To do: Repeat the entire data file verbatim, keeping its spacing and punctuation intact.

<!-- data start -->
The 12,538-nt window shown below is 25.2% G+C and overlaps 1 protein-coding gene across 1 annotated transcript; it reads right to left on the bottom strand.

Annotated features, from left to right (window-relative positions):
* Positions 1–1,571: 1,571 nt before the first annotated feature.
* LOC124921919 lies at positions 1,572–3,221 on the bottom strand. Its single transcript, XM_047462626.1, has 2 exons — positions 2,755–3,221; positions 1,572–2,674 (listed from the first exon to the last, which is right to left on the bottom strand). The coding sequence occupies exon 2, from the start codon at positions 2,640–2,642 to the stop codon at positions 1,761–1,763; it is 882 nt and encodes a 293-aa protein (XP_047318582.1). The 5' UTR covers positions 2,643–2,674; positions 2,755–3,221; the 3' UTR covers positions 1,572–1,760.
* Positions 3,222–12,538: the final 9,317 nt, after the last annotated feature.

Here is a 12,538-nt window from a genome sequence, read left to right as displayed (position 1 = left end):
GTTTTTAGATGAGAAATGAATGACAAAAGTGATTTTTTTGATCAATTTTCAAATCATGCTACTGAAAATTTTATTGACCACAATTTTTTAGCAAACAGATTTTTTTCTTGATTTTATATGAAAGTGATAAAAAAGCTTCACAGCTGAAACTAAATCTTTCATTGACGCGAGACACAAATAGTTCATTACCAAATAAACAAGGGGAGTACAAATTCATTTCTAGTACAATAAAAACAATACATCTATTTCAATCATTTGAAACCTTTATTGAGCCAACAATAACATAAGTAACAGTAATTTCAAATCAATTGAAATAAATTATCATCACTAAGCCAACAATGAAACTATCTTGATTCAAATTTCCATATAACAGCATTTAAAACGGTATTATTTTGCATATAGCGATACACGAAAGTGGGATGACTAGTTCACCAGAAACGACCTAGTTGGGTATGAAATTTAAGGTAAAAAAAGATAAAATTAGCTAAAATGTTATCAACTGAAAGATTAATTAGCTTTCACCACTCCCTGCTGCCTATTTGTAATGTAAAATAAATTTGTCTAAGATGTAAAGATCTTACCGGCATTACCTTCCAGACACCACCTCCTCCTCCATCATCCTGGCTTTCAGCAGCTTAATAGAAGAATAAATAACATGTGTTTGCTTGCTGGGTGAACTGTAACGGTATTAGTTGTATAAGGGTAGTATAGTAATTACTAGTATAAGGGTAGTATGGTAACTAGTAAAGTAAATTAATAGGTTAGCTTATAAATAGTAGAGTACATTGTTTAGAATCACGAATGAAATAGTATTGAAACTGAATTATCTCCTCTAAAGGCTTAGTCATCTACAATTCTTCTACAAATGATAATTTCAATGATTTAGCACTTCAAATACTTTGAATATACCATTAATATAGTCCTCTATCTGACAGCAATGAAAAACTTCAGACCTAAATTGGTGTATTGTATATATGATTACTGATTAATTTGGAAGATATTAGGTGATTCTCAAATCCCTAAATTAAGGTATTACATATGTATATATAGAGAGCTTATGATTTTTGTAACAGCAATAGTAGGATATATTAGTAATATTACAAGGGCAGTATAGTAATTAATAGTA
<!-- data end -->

The 12,538-nt window shown below is 25.2% G+C and overlaps 1 protein-coding gene across 1 annotated transcript; it reads right to left on the bottom strand.

Annotated features, from left to right (window-relative positions):
* Positions 1–1,571: 1,571 nt before the first annotated feature.
* LOC124921919 lies at positions 1,572–3,221 on the bottom strand. Its single transcript, XM_047462626.1, has 2 exons — positions 2,755–3,221; positions 1,572–2,674 (listed from the first exon to the last, which is right to left on the bottom strand). The coding sequence occupies exon 2, from the start codon at positions 2,640–2,642 to the stop codon at positions 1,761–1,763; it is 882 nt and encodes a 293-aa protein (XP_047318582.1). The 5' UTR covers positions 2,643–2,674; positions 2,755–3,221; the 3' UTR covers positions 1,572–1,760.
* Positions 3,222–12,538: the final 9,317 nt, after the last annotated feature.

Here is a 12,538-nt window from a genome sequence, read left to right as displayed (position 1 = left end):
GTTTTTAGATGAGAAATGAATGACAAAAGTGATTTTTTTGATCAATTTTCAAATCATGCTACTGAAAATTTTATTGACCACAATTTTTTAGCAAACAGATTTTTTTCTTGATTTTATATGAAAGTGATAAAAAAGCTTCACAGCTGAAACTAAATCTTTCATTGACGCGAGACACAAATAGTTCATTACCAAATAAACAAGGGGAGTACAAATTCATTTCTAGTACAATAAAAACAATACATCTATTTCAATCATTTGAAACCTTTATTGAGCCAACAATAACATAAGTAACAGTAATTTCAAATCAATTGAAATAAATTATCATCACTAAGCCAACAATGAAACTATCTTGATTCAAATTTCCATATAACAGCATTTAAAACGGTATTATTTTGCATATAGCGATACACGAAAGTGGGATGACTAGTTCACCAGAAACGACCTAGTTGGGTATGAAATTTAAGGTAAAAAAAGATAAAATTAGCTAAAATGTTATCAACTGAAAGATTAATTAGCTTTCACCACTCCCTGCTGCCTATTTGTAATGTAAAATAAATTTGTCTAAGATGTAAAGATCTTACCGGCATTACCTTCCAGACACCACCTCCTCCTCCATCATCCTGGCTTTCAGCAGCTTAATAGAAGAATAAATAACATGTGTTTGCTTGCTGGGTGAACTGTAACGGTATTAGTTGTATAAGGGTAGTATAGTAATTACTAGTATAAGGGTAGTATGGTAACTAGTAAAGTAAATTAATAGGTTAGCTTATAAATAGTAGAGTACATTGTTTAGAATCACGAATGAAATAGTATTGAAACTGAATTATCTCCTCTAAAGGCTTAGTCATCTACAATTCTTCTACAAATGATAATTTCAATGATTTAGCACTTCAAATACTTTGAATATACCATTAATATAGTCCTCTATCTGACAGCAATGAAAAACTTCAGACCTAAATTGGTGTATTGTATATATGATTACTGATTAATTTGGAAGATATTAGGTGATTCTCAAATCCCTAAATTAAGGTATTACATATGTATATATAGAGAGCTTATGATTTTTGTAACAGCAATAGTAGGATATATTAGTAATATTACAAGGGCAGTATAGTAATTAATAGTA